Anything goes – actually everything goes – on stages across Queens this weekend as contemporary, experimental, and simply mind-bending dance troupes present their latest works.
Balam Dance Theatre (above photo) specializes in choreography influenced by Balinese culture, but the troupe will premiere the Baroque Era-inspired “Fountain of Pleasure” at Queens College on Saturday, Dec. 3, at 2 p.m. and 8 p.m. and again on Sunday, Dec. 4, at 3 p.m. This elegant piece is heavily influenced by the sensibility, mores, and fashion trends of the French upper class during the 17th and 18th centuries. Watch as divinity offers humans insight and guidance on such issues as love, passion, humor, and trust.
Look into the future at Queens Theatre, where CreArtBox, which merges classical music with state-of-the-art technology, will put on “Visuality” on Dec. 3, at 8 p.m. This one-of-a-kind production fuses composed music, movement, light, sound, 3D video, sculpture, painting, and even the written word. Attendees can expect everything from mobile sculptures to journeys through light and darkness to meet the spirits of healing plants.
Two contemporary choreographers — Kensaku Shinohara and Gabrielle Revlock — will present one new piece each at Queens Museum on Dec. 3, and Dec. 4, at 12:30 p.m. and 3 p.m. Plus, Revlock will be at the front desk to chat with the public on Dec. 4, from 1 p.m. to 2:30 p.m.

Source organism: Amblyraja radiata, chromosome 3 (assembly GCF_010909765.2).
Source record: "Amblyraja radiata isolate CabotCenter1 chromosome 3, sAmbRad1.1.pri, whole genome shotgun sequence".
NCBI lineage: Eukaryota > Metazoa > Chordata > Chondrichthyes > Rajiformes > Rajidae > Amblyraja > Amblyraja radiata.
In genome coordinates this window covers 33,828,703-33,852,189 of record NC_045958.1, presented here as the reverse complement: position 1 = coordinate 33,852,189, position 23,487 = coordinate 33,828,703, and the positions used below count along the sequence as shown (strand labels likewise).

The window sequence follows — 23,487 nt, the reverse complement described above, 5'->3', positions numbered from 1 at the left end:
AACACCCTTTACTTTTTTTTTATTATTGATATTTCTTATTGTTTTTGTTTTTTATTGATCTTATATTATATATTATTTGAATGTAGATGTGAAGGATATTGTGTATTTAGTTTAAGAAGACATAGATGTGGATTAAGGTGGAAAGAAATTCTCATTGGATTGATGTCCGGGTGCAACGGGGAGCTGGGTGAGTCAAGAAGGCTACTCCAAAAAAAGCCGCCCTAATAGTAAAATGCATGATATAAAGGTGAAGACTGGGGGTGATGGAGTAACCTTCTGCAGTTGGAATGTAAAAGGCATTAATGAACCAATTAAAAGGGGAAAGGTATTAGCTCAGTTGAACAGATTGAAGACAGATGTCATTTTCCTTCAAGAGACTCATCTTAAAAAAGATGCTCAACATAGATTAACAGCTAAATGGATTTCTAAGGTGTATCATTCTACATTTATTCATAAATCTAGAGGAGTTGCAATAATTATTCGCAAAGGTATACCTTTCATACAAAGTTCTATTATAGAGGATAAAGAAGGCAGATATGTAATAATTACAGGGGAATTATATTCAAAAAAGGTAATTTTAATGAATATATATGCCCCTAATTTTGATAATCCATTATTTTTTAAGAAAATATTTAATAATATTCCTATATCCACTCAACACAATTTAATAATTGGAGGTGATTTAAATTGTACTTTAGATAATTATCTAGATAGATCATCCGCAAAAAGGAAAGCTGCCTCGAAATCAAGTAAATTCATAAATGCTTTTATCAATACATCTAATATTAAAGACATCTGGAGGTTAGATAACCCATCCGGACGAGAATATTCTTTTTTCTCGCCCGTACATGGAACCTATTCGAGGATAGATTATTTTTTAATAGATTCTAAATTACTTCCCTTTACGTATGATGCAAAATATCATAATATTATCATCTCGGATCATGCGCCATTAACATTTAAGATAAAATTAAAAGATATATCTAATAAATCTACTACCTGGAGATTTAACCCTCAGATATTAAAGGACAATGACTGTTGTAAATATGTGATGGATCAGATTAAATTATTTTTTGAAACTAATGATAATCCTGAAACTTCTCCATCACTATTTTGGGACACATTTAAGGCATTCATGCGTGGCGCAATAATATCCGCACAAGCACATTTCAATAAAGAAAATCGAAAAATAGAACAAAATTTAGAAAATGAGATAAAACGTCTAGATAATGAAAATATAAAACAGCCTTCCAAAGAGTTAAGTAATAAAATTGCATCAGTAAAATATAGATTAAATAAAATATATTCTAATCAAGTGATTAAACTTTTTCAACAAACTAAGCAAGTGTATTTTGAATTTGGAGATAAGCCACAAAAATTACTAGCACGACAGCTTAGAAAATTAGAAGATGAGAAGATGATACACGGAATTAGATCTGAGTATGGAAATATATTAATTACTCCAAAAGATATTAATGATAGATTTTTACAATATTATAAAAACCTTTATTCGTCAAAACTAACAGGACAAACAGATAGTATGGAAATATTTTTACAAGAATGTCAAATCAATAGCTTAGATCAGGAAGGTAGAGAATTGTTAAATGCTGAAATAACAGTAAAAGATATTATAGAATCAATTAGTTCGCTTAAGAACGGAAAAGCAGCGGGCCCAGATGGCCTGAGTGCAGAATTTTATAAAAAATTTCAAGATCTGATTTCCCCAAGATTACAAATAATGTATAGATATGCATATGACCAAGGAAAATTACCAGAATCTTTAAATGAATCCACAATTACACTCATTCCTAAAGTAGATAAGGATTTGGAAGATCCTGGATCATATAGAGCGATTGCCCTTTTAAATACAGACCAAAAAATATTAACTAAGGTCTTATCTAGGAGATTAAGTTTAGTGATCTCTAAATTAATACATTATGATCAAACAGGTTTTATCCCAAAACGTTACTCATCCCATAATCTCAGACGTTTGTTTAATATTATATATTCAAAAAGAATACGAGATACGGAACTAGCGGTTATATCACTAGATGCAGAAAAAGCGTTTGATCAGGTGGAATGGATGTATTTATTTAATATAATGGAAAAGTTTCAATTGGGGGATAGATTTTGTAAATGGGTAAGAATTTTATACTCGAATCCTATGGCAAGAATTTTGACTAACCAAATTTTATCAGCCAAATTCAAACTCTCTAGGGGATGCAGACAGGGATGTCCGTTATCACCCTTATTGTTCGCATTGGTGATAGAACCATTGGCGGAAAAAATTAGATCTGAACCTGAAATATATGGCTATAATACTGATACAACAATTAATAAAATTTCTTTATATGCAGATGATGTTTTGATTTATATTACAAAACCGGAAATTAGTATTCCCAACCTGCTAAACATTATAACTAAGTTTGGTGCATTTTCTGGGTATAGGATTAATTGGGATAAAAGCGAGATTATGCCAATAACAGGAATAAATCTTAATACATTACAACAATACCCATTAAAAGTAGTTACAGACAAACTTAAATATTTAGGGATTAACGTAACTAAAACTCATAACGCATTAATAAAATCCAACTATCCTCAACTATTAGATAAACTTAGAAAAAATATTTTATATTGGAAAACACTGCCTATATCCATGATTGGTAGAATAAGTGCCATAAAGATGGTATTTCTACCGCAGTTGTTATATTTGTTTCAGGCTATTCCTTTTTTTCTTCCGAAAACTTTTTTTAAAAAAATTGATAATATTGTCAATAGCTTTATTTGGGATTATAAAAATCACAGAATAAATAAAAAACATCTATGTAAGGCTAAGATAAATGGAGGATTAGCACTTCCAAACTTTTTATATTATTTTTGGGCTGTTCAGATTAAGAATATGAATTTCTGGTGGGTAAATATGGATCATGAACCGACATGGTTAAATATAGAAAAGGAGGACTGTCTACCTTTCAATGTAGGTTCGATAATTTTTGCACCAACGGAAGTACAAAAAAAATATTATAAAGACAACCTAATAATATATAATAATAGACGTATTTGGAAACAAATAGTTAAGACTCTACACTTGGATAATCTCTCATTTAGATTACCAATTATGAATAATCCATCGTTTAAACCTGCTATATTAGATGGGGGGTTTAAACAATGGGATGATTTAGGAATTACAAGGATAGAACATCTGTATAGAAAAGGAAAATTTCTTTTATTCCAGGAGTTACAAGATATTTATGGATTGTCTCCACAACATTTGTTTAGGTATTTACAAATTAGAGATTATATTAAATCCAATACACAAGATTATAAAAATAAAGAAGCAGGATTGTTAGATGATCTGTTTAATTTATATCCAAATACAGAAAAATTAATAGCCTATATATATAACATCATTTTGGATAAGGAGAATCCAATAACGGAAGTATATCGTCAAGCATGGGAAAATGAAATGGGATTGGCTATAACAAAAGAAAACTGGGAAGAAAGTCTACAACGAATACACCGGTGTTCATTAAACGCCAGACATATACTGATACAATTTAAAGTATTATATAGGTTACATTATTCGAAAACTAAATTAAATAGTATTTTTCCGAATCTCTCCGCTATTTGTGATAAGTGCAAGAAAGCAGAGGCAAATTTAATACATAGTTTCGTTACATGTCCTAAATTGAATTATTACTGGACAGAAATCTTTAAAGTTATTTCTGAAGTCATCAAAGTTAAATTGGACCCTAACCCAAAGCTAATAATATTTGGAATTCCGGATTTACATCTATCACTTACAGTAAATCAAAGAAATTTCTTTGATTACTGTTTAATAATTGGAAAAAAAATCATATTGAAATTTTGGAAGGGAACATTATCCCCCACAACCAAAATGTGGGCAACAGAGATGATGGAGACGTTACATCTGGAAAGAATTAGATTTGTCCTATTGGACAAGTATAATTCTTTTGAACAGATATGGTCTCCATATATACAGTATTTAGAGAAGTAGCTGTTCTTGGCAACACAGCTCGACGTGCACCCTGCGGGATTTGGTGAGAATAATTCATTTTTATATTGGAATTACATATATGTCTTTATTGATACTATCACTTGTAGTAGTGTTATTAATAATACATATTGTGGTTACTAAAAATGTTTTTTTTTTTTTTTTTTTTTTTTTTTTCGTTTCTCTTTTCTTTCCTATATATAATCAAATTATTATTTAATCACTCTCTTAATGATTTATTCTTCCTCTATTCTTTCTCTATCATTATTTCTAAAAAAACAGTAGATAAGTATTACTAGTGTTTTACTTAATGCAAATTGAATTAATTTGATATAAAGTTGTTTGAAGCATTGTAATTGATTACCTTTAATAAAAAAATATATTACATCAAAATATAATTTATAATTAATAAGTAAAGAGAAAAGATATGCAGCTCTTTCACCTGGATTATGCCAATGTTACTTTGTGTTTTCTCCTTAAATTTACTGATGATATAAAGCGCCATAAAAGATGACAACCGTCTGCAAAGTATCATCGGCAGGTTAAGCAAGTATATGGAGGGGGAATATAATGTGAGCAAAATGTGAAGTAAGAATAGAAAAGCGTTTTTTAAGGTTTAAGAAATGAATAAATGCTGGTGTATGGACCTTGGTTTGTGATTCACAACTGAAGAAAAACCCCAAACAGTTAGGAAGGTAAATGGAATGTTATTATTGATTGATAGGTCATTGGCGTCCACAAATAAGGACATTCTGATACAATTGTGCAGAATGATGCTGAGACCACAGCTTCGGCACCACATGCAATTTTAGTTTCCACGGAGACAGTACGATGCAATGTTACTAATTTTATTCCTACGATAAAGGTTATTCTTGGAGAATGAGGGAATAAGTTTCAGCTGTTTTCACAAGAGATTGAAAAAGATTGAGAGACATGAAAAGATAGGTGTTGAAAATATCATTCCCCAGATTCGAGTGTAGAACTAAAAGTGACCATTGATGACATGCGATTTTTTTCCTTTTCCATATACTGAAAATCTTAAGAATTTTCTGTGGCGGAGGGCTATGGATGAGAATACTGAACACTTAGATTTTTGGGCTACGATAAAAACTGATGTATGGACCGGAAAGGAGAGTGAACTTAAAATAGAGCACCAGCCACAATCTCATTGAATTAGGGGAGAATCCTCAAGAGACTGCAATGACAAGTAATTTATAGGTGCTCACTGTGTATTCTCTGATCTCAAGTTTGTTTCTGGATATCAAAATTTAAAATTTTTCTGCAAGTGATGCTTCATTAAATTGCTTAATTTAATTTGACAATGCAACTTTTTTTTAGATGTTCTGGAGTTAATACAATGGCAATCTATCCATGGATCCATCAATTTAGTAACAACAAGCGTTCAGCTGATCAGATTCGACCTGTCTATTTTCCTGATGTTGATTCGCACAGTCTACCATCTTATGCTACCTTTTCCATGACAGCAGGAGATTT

Free and open to all, both dances feature abstract movements to recorded music. Shinohara’s “Monster” is a 17-minute ode to Crazy Wisdom by Viera Janárčeková, a Slovakian contemporary experimental composer. Revlock’s “Fish Tank” is a duet using Tolstoy’s “War and Peace” as source material.
Then there’s The Chocolate Factory Theatre in Long Island City, where interdisciplinary artist Karinne Keithley Syers will share “A Tunnel Year” from Dec. 3 to Dec. 11 at various times. This is a three-part book with a play at its center, built from thoughts crammed into one-line scenes voiced by animals. The book has already been installed and it’s hanging from the ceiling. Now, it’ll be performed as live radio play.
Top photo: Marilyn Monsanto; bottom photo: Queens Museum